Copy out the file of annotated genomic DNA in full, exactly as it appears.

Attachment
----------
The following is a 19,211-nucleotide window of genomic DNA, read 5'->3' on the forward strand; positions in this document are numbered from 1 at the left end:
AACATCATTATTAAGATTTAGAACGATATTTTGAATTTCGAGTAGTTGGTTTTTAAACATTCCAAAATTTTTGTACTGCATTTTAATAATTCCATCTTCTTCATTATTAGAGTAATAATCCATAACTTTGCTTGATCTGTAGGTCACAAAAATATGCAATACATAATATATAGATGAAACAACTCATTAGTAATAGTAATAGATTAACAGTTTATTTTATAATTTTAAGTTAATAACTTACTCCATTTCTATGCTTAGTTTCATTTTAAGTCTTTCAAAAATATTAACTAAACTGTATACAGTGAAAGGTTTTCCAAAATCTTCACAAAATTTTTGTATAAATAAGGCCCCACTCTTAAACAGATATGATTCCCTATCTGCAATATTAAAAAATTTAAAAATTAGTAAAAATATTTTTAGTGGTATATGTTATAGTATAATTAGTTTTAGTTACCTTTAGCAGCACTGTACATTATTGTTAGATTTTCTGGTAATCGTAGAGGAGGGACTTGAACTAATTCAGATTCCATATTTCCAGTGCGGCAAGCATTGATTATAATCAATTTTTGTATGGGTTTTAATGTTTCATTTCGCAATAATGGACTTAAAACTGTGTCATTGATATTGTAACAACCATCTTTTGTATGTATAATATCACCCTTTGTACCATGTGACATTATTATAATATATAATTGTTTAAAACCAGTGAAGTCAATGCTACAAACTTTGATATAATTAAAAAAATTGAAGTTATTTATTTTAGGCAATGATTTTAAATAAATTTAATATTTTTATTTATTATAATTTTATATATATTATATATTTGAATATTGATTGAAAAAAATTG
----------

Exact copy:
The following is a 19,211-nucleotide window of genomic DNA, read 5'->3' on the forward strand; positions in this document are numbered from 1 at the left end:
AACATCATTATTAAGATTTAGAACGATATTTTGAATTTCGAGTAGTTGGTTTTTAAACATTCCAAAATTTTTGTACTGCATTTTAATAATTCCATCTTCTTCATTATTAGAGTAATAATCCATAACTTTGCTTGATCTGTAGGTCACAAAAATATGCAATACATAATATATAGATGAAACAACTCATTAGTAATAGTAATAGATTAACAGTTTATTTTATAATTTTAAGTTAATAACTTACTCCATTTCTATGCTTAGTTTCATTTTAAGTCTTTCAAAAATATTAACTAAACTGTATACAGTGAAAGGTTTTCCAAAATCTTCACAAAATTTTTGTATAAATAAGGCCCCACTCTTAAACAGATATGATTCCCTATCTGCAATATTAAAAAATTTAAAAATTAGTAAAAATATTTTTAGTGGTATATGTTATAGTATAATTAGTTTTAGTTACCTTTAGCAGCACTGTACATTATTGTTAGATTTTCTGGTAATCGTAGAGGAGGGACTTGAACTAATTCAGATTCCATATTTCCAGTGCGGCAAGCATTGATTATAATCAATTTTTGTATGGGTTTTAATGTTTCATTTCGCAATAATGGACTTAAAACTGTGTCATTGATATTGTAACAACCATCTTTTGTATGTATAATATCACCCTTTGTACCATGTGACATTATTATAATATATAATTGTTTAAAACCAGTGAAGTCAATGCTACAAACTTTGATATAATTAAAAAAATTGAAGTTATTTATTTTAGGCAATGATTTTAAATAAATTTAATATTTTTATTTATTATAATTTTATATATATTATATATTTGAATATTGATTGAAAAAAATTG